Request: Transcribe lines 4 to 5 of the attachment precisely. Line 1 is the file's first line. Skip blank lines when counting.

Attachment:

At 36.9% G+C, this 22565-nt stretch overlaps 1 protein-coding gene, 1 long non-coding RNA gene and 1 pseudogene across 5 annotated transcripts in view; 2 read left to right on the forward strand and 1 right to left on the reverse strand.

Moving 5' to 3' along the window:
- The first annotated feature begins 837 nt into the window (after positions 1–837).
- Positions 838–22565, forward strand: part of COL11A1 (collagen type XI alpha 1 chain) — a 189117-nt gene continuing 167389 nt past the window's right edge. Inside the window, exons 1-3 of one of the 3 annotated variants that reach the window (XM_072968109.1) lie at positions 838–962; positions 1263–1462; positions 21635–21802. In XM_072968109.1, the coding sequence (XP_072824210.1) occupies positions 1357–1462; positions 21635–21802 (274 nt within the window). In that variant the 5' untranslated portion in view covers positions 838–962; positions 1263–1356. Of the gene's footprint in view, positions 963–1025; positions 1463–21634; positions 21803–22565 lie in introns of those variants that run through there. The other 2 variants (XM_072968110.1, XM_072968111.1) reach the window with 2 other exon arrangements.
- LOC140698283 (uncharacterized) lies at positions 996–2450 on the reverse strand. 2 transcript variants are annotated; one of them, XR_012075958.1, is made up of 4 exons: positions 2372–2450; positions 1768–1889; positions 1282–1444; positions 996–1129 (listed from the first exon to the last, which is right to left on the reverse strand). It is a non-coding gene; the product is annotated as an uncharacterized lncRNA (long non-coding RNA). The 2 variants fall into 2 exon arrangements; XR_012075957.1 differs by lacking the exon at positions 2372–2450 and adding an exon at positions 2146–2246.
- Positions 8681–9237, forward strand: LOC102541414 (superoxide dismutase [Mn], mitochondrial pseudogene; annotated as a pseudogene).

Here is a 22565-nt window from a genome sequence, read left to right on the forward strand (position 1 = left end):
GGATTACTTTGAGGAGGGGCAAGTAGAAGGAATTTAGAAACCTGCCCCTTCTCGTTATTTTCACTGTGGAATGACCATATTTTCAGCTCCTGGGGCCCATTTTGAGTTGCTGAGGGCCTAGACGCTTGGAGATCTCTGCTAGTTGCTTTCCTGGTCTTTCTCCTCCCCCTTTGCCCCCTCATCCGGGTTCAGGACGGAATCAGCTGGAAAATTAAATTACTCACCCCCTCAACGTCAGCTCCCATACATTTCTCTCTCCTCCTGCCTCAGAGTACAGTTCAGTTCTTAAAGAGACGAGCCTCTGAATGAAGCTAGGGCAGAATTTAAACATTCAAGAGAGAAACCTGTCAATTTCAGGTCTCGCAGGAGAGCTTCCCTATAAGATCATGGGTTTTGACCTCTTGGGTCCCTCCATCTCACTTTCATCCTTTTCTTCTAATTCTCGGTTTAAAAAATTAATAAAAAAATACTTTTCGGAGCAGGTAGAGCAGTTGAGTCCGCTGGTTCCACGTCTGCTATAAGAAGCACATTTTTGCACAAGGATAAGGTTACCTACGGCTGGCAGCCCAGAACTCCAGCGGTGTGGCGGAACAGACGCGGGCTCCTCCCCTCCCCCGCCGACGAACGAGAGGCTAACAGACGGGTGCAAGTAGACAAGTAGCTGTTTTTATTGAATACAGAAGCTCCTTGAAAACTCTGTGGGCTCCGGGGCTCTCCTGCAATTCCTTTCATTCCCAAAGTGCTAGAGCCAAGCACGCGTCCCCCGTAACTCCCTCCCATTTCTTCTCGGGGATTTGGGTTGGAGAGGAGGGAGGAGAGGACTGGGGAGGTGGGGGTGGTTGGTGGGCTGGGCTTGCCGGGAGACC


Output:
- Positions 838–22565, forward strand: part of COL11A1 (collagen type XI alpha 1 chain) — a 189117-nt gene continuing 167389 nt past the window's right edge. Inside the window, exons 1-3 of one of the 3 annotated variants that reach the window (XM_072968109.1) lie at positions 838–962; positions 1263–1462; positions 21635–21802. In XM_072968109.1, the coding sequence (XP_072824210.1) occupies positions 1357–1462; positions 21635–21802 (274 nt within the window). In that variant the 5' untranslated portion in view covers positions 838–962; positions 1263–1356. Of the gene's footprint in view, positions 963–1025; positions 1463–21634; positions 21803–22565 lie in introns of those variants that run through there. The other 2 variants (XM_072968110.1, XM_072968111.1) reach the window with 2 other exon arrangements.
- LOC140698283 (uncharacterized) lies at positions 996–2450 on the reverse strand. 2 transcript variants are annotated; one of them, XR_012075958.1, is made up of 4 exons: positions 2372–2450; positions 1768–1889; positions 1282–1444; positions 996–1129 (listed from the first exon to the last, which is right to left on the reverse strand). It is a non-coding gene; the product is annotated as an uncharacterized lncRNA (long non-coding RNA). The 2 variants fall into 2 exon arrangements; XR_012075957.1 differs by lacking the exon at positions 2372–2450 and adding an exon at positions 2146–2246.